The SMB Book thread

Heaven Has No Favorites by Erich Maria Remarque 8/10
Later novel by the author of All Quiet on the Western Front. A racing driver falls for a woman dying of TB. Well told story that also serves as a meditation on the nature of mortality. It was the basis for the Al Pacino film Bobby Deerfield.



Black Leopard, Red Wolf by Marlon James 2/10
What a load of old cobblers. Billed as the 'African Game of Thrones', it's a tedious slog with very little in the way of narrative drive. Reading it here in Africa was a bizarre experience, because it bears no relation whatsoever to the continent and folklore I've known most of my life. The longest 640 pages I've ever read, with some truly dreadful writing, eg: 'He smelled like the crack of an old man's ass'. (Curiously, if I were to write a book drawing on African folklore I'd be called out for cultural appropriation, even though I grew up here. Marlon James is a Jamaican who lives in Minnesota, and as far as I know his only visit to Africa was a week-long lecture junket to Nigeria.)

 

Lexingtongue

Striker
Heaven Has No Favorites by Erich Maria Remarque 8/10
Later novel by the author of All Quiet on the Western Front. A racing driver falls for a woman dying of TB. Well told story that also serves as a meditation on the nature of mortality. It was the basis for the Al Pacino film Bobby Deerfield.



Black Leopard, Red Wolf by Marlon James 2/10
What a load of old cobblers. Billed as the 'African Game of Thrones', it's a tedious slog with very little in the way of narrative drive. Reading it here in Africa was a bizarre experience, because it bears no relation whatsoever to the continent and folklore I've known most of my life. The longest 640 pages I've ever read, with some truly dreadful writing, eg: 'He smelled like the crack of an old man's ass'. (Curiously, if I were to write a book drawing on African folklore I'd be called out for cultural appropriation, even though I grew up here. Marlon James is a Jamaican who lives in Minnesota, and as far as I know his only visit to Africa was a week-long lecture junket to Nigeria.)

Started Big Green Tent a few days ago. Will let you know what I think of it.
 

I Stand Alone

Midfield
Love Franzen. Nothing ever really gets resolved in his writing but it's still very engrossing. Have Purity in my to read pile.
His writing's great at times. The way he constructs a sentence is canny unique and brilliant
I hated it, as I'm sure I've said many times on this thread.:lol: It's definitely a Marmite book.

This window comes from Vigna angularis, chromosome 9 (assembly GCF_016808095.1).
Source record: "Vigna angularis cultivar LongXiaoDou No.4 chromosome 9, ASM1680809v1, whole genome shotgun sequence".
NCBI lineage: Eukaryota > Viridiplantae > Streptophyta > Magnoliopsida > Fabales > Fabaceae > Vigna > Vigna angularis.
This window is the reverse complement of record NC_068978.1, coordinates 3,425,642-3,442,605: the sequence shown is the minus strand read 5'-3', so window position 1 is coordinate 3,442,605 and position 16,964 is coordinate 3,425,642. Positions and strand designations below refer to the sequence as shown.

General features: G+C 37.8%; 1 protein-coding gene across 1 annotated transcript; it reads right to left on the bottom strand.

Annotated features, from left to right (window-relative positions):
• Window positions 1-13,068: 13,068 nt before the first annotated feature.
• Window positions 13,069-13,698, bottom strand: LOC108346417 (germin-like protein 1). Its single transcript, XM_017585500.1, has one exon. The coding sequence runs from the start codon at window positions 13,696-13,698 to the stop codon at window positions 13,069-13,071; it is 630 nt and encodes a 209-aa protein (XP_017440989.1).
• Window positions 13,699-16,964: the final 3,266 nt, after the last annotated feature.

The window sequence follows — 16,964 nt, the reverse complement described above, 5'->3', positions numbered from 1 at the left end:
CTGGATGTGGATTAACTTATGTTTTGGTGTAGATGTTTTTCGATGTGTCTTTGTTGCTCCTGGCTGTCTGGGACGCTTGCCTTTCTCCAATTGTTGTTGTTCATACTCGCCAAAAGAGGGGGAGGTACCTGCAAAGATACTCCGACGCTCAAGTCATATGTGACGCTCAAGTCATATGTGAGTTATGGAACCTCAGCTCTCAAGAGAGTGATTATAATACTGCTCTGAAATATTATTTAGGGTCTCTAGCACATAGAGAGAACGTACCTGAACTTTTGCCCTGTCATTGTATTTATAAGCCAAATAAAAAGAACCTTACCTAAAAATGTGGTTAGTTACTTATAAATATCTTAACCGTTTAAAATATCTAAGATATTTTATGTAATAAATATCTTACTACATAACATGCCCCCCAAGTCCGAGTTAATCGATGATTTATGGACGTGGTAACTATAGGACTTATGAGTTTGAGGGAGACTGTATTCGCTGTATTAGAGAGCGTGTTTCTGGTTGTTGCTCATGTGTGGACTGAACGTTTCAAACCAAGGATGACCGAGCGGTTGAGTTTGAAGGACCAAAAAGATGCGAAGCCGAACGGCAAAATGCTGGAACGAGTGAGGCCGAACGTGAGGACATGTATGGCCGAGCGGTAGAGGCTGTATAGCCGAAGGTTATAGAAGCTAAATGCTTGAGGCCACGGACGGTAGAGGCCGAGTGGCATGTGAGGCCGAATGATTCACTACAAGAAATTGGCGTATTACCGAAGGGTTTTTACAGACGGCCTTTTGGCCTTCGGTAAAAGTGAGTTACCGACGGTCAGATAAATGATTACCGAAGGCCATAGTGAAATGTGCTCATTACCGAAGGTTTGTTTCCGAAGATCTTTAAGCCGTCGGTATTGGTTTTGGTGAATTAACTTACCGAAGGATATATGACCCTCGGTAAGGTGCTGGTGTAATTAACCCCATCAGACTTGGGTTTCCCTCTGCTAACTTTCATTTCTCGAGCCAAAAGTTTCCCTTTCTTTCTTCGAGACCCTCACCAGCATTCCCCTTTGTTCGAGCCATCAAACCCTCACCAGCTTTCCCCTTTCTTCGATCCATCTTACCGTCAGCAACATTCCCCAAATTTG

It's taken me about 5 goes over the last 17 years. Hammered it once I finally got into it.

I'm having a year of tackling difficult/big books. The Corrections was the first on me list. Currently struggling through Donna Tart's The Goldfinch - it's even more uneventful than The Secret History.
Ulysses and Gravity's Rainbow next. Urgh.
 
His writing's great at times. The way he constructs a sentence is canny unique and brilliant

It's taken me about 5 goes over the last 17 years. Hammered it once I finally got into it.

I'm having a year of tackling difficult/big books. The Corrections was the first on me list. Currently struggling through Donna Tart's The Goldfinch - it's even more uneventful than The Secret History.
Ulysses and Gravity's Rainbow next. Urgh.
You have a chance of being the first person I put on ignore if you read and enjoy Midnight's Children by Salman Rushdie.:lol:
 
Since We Fell by Dennis Lehane

Took me a while to get round to this. Lehane's on good form with a psychological thriller centred around a female character (unusually for him). Difficult to go into detail without giving much way but, after a slowish start, it becomes a cracking read!

8.5/10
 

Thackeray

Striker
Heaven Has No Favorites by Erich Maria Remarque 8/10
Later novel by the author of All Quiet on the Western Front. A racing driver falls for a woman dying of TB. Well told story that also serves as a meditation on the nature of mortality. It was the basis for the Al Pacino film Bobby Deerfield.



Black Leopard, Red Wolf by Marlon James 2/10
What a load of old cobblers. Billed as the 'African Game of Thrones', it's a tedious slog with very little in the way of narrative drive. Reading it here in Africa was a bizarre experience, because it bears no relation whatsoever to the continent and folklore I've known most of my life. The longest 640 pages I've ever read, with some truly dreadful writing, eg: 'He smelled like the crack of an old man's ass'. (Curiously, if I were to write a book drawing on African folklore I'd be called out for cultural appropriation, even though I grew up here. Marlon James is a Jamaican who lives in Minnesota, and as far as I know his only visit to Africa was a week-long lecture junket to Nigeria.)

He smelled like the crack of an old man's ass.

Having that in my finest Orson Welles voice.
 

Summer Bee